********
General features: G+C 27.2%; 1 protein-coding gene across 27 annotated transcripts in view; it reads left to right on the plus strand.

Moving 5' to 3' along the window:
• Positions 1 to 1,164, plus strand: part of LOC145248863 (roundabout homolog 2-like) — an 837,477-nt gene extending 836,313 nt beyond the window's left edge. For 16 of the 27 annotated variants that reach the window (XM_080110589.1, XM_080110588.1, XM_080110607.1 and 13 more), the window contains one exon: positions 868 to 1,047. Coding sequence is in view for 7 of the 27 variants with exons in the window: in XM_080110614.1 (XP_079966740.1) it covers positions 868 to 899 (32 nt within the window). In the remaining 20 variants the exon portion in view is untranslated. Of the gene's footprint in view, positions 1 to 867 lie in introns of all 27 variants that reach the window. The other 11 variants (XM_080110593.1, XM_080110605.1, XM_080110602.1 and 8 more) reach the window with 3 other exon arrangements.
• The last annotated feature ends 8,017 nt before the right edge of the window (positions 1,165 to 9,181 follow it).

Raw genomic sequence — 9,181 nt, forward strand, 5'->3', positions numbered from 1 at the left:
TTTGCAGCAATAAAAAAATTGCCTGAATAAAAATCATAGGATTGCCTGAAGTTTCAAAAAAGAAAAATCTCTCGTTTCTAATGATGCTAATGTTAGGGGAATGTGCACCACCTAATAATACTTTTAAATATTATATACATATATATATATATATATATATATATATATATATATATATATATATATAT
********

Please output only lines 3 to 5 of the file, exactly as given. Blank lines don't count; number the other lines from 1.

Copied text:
• Positions 1 to 1,164, plus strand: part of LOC145248863 (roundabout homolog 2-like) — an 837,477-nt gene extending 836,313 nt beyond the window's left edge. For 16 of the 27 annotated variants that reach the window (XM_080110589.1, XM_080110588.1, XM_080110607.1 and 13 more), the window contains one exon: positions 868 to 1,047. Coding sequence is in view for 7 of the 27 variants with exons in the window: in XM_080110614.1 (XP_079966740.1) it covers positions 868 to 899 (32 nt within the window). In the remaining 20 variants the exon portion in view is untranslated. Of the gene's footprint in view, positions 1 to 867 lie in introns of all 27 variants that reach the window. The other 11 variants (XM_080110593.1, XM_080110605.1, XM_080110602.1 and 8 more) reach the window with 3 other exon arrangements.
• The last annotated feature ends 8,017 nt before the right edge of the window (positions 1,165 to 9,181 follow it).

Raw genomic sequence — 9,181 nt, forward strand, 5'->3', positions numbered from 1 at the left: